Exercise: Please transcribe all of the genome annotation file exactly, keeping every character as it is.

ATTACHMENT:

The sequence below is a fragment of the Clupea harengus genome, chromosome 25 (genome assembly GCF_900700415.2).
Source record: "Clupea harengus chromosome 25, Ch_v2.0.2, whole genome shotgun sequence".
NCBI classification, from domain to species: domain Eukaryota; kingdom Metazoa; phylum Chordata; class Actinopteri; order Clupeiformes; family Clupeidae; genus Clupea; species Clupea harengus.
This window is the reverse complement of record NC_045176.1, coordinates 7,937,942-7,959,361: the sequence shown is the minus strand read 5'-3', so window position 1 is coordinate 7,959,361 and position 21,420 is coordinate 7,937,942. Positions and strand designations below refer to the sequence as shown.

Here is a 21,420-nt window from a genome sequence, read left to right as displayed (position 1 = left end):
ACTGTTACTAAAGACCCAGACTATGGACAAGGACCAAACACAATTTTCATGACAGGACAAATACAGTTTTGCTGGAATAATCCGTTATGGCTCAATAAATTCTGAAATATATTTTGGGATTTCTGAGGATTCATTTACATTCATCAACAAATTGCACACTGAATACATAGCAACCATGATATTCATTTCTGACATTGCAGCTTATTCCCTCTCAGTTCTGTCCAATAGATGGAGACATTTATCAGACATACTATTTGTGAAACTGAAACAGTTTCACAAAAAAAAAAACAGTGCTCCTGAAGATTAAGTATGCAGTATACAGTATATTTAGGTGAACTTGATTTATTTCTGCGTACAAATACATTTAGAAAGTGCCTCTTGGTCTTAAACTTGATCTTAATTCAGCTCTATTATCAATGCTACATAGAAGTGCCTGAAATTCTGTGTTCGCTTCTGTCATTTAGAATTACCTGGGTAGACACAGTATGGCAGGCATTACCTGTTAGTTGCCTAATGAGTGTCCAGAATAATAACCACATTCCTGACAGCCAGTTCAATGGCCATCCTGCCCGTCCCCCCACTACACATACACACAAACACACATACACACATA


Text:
The sequence below is a fragment of the Clupea harengus genome, chromosome 25 (genome assembly GCF_900700415.2).
Source record: "Clupea harengus chromosome 25, Ch_v2.0.2, whole genome shotgun sequence".
NCBI classification, from domain to species: domain Eukaryota; kingdom Metazoa; phylum Chordata; class Actinopteri; order Clupeiformes; family Clupeidae; genus Clupea; species Clupea harengus.
This window is the reverse complement of record NC_045176.1, coordinates 7,937,942-7,959,361: the sequence shown is the minus strand read 5'-3', so window position 1 is coordinate 7,959,361 and position 21,420 is coordinate 7,937,942. Positions and strand designations below refer to the sequence as shown.

Here is a 21,420-nt window from a genome sequence, read left to right as displayed (position 1 = left end):
ACTGTTACTAAAGACCCAGACTATGGACAAGGACCAAACACAATTTTCATGACAGGACAAATACAGTTTTGCTGGAATAATCCGTTATGGCTCAATAAATTCTGAAATATATTTTGGGATTTCTGAGGATTCATTTACATTCATCAACAAATTGCACACTGAATACATAGCAACCATGATATTCATTTCTGACATTGCAGCTTATTCCCTCTCAGTTCTGTCCAATAGATGGAGACATTTATCAGACATACTATTTGTGAAACTGAAACAGTTTCACAAAAAAAAAAACAGTGCTCCTGAAGATTAAGTATGCAGTATACAGTATATTTAGGTGAACTTGATTTATTTCTGCGTACAAATACATTTAGAAAGTGCCTCTTGGTCTTAAACTTGATCTTAATTCAGCTCTATTATCAATGCTACATAGAAGTGCCTGAAATTCTGTGTTCGCTTCTGTCATTTAGAATTACCTGGGTAGACACAGTATGGCAGGCATTACCTGTTAGTTGCCTAATGAGTGTCCAGAATAATAACCACATTCCTGACAGCCAGTTCAATGGCCATCCTGCCCGTCCCCCCACTACACATACACACAAACACACATACACACATA